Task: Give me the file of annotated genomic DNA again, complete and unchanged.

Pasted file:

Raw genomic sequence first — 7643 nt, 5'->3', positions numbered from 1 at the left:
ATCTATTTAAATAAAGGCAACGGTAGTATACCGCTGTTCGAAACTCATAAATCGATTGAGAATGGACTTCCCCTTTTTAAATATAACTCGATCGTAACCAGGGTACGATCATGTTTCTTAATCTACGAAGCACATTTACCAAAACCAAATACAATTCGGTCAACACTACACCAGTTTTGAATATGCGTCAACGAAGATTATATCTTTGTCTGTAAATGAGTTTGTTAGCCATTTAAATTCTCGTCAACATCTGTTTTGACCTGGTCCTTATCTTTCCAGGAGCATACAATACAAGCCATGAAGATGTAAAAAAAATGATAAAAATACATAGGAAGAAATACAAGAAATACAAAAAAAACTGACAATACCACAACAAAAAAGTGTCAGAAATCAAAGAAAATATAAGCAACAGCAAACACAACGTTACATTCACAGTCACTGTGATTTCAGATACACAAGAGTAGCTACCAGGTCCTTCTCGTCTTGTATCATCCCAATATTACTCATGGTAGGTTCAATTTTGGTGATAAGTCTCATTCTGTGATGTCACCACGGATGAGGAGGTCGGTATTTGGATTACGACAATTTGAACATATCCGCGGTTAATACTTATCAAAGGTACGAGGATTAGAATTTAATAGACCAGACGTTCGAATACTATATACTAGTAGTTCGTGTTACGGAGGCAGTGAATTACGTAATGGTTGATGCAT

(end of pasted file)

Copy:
Raw genomic sequence first — 7643 nt, 5'->3', positions numbered from 1 at the left:
ATCTATTTAAATAAAGGCAACGGTAGTATACCGCTGTTCGAAACTCATAAATCGATTGAGAATGGACTTCCCCTTTTTAAATATAACTCGATCGTAACCAGGGTACGATCATGTTTCTTAATCTACGAAGCACATTTACCAAAACCAAATACAATTCGGTCAACACTACACCAGTTTTGAATATGCGTCAACGAAGATTATATCTTTGTCTGTAAATGAGTTTGTTAGCCATTTAAATTCTCGTCAACATCTGTTTTGACCTGGTCCTTATCTTTCCAGGAGCATACAATACAAGCCATGAAGATGTAAAAAAAATGATAAAAATACATAGGAAGAAATACAAGAAATACAAAAAAAACTGACAATACCACAACAAAAAAGTGTCAGAAATCAAAGAAAATATAAGCAACAGCAAACACAACGTTACATTCACAGTCACTGTGATTTCAGATACACAAGAGTAGCTACCAGGTCCTTCTCGTCTTGTATCATCCCAATATTACTCATGGTAGGTTCAATTTTGGTGATAAGTCTCATTCTGTGATGTCACCACGGATGAGGAGGTCGGTATTTGGATTACGACAATTTGAACATATCCGCGGTTAATACTTATCAAAGGTACGAGGATTAGAATTTAATAGACCAGACGTTCGAATACTATATACTAGTAGTTCGTGTTACGGAGGCAGTGAATTACGTAATGGTTGATGCAT